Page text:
• No longer participating in activities or hobbies that one once enjoyed
  • Continuously consuming alcohol despite possessing a desire to put an end to one’s use of the substance
  • Consuming alcohol in settings where it is hazardous to do so, such as drinking and driving
  • Continuously consuming beer, wine, or liquor despite the onset of persistent problems that are a direct result of alcohol consumption

Physical symptoms:

  • Development of tolerance, which is the need to consume greater amounts of alcohol in order to experience the desired effects
  • Involuntary rapid eye movement
  • Development of dependence, which is the body’s need to have alcohol in order to continue functioning
  • Lack of coordination
  • Flushed skin

Cognitive symptoms:

  • Decreased ability to use appropriate decision-making skills
  • Powerful, all-consuming cravings for alcohol
  • Suicidal ideation
  • Inability to sustain attention
  • Memory loss
  • Decreased ability to reason and use sound judgment
  • Cognitive impairment

Psychosocial symptoms:

  • Irritability
  • Hostility
  • Anxiety
  • Agitation
  • Significant changes in mood and temperament
  • Depression


Effects of alcohol addiction

An alcohol abuse problem can cause tremendous problems to develop in the user’s physical health. Some ailments can include, however are not limited to, the following:

  • Kidney disease
  • Heart disease
  • Brain damage
  • Weakened immune system
  • Liver disease

However, physical problems are not the only effects that can result from an alcohol addiction. Most, if not all, aspects of an individual’s life can be impacted negatively by a substance use disorder of this kind, leading to the onset of the following detriments:

  • Interaction with law enforcement
  • Social isolation, resulting in deteriorated friendships and struggles within other important relationships
  • Decline in occupational performance, potentially leading to demotion or job loss
  • Demise of marriages or partnerships
  • Loss of child custody
  • Financial difficulties


Signs, symptoms, and effects of alcohol withdrawal

When an individual has become trapped within a pattern of over-consuming alcohol for a long period of time, he or she will likely experience a period of withdrawal when alcohol use is stopped. The withdrawal process can be extremely uncomfortable and, at times, even dangerous, which is why it is most beneficial for individuals to go through this process under the supervision of professionals. Signs and effects of alcohol withdrawal can include, however are not limited to, the following:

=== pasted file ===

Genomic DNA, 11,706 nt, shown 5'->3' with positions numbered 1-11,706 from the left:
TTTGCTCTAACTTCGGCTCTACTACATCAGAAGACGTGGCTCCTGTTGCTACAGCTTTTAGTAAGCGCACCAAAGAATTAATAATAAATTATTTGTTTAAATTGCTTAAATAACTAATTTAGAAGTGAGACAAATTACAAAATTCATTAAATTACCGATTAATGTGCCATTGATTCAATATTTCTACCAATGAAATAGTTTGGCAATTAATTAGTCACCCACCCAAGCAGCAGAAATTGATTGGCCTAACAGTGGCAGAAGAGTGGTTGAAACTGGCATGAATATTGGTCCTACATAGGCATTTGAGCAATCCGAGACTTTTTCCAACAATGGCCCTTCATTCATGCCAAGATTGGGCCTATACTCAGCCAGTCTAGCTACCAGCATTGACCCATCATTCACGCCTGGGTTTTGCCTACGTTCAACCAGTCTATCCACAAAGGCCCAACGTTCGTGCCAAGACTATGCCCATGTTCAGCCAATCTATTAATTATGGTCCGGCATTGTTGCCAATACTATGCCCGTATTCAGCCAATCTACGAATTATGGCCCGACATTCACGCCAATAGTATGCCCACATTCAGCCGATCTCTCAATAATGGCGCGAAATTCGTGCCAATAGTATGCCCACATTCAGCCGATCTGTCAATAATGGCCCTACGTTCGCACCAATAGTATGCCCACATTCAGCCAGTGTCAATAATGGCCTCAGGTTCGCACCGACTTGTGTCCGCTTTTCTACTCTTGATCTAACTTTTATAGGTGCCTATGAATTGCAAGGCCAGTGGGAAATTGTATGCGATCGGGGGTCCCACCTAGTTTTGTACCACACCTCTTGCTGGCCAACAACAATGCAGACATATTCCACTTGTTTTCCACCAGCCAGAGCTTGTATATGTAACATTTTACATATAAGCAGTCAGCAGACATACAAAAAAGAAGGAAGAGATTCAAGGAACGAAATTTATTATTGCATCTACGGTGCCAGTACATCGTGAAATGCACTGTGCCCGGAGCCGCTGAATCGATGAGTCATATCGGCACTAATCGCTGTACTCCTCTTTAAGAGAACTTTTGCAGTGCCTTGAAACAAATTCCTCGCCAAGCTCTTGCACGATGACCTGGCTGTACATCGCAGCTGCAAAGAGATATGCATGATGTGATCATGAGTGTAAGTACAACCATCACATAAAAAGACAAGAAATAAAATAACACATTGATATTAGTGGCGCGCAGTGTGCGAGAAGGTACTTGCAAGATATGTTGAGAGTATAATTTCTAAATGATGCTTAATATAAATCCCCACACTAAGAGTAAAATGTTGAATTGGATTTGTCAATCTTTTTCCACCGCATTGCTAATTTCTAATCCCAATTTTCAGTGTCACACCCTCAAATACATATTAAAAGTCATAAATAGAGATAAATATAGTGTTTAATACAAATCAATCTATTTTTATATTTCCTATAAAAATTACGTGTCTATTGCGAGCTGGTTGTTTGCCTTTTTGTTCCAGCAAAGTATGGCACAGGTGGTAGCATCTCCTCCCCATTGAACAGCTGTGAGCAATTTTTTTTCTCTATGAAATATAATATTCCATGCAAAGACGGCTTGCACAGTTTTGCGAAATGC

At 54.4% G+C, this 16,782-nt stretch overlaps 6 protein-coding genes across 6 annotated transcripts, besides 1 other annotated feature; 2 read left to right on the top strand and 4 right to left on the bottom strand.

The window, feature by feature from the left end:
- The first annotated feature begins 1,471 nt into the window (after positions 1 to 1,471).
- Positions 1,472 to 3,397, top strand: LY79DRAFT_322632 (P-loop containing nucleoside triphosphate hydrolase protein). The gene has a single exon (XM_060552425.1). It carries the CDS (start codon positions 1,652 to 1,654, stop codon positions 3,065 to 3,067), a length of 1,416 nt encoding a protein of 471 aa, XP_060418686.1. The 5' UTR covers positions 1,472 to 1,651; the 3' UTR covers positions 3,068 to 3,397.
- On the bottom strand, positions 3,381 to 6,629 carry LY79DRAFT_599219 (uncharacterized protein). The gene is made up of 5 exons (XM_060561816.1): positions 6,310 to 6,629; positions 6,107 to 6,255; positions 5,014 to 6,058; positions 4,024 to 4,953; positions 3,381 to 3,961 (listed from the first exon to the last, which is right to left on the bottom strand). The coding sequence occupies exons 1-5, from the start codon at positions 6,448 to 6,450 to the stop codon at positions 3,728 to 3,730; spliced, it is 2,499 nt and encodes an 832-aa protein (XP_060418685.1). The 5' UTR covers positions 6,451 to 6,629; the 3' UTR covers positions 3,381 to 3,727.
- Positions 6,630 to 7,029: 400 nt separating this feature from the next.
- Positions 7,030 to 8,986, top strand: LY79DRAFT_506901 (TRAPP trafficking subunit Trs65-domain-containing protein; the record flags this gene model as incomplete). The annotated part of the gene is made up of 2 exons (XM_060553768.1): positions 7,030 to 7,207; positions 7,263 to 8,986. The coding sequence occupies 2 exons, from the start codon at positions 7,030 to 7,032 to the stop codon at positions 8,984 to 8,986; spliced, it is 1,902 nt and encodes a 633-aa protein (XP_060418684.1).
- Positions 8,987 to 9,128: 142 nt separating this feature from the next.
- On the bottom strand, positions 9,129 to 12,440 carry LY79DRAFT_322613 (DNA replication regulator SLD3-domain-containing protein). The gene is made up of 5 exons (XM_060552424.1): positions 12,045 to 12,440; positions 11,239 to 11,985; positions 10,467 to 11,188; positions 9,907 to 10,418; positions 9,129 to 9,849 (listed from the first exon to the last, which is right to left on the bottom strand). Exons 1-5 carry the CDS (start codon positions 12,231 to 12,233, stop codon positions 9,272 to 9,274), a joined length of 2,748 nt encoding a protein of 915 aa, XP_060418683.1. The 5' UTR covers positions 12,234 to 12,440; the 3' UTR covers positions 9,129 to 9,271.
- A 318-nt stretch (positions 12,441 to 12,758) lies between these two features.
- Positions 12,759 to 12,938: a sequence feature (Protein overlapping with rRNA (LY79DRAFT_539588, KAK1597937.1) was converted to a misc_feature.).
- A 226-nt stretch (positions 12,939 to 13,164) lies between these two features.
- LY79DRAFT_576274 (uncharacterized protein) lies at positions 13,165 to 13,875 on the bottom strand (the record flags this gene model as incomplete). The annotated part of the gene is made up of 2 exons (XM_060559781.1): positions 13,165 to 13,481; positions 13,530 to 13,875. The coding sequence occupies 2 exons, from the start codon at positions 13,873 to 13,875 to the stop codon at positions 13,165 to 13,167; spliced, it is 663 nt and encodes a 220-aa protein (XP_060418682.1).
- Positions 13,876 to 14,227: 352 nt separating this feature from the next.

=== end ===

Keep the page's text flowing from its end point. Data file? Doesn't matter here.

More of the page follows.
• Seizures
  • Intense cravings for alcohol
  • Nausea
  • Vomiting
  • Hallucinations
  • Insomnia
  • Excessive sweating
  • Hand tremors
  • Heightened feelings of anxiety
  • Psychomotor agitation
  • Pulse rate exceeding 100 beats per minute


Signs, symptoms, and effects of alcohol overdose

Also known as alcohol poisoning, an overdose on alcohol can be life-threatening. Occurring when an individual ingests more beer, wine, or liquor than his or her body is able to metabolize or excrete, an alcohol overdose should be viewed as a medical emergency, with treatment being sought immediately. Signs that could indicate that someone has overdosed on alcohol can include, however are not limited to, the following:

  • Delayed response to stimuli
  • Loss of consciousness
  • Seizures
  • Clammy skin
  • Violent vomiting
  • Skin developing a bluish tint
  • Labored breathing
  • Slurred or incoherent speech
  • Disorientation
  • Confusion
  • Delayed reflexes

Co-Occurring Disorders

Alcohol addiction and co-occurring disorders

It is common for those who are grappling with alcohol addiction to also suffer from symptoms of other mental health disorders. Examples of disorders that are known to co-occur alongside alcohol use disorder can include the following:

  • Anxiety disorders
  • Depressive disorders
  • Other substance use disorders
  • Bipolar disorder
  • Schizophrenia
  • Antisocial personality disorder
  • Posttraumatic stress disorder (PTSD)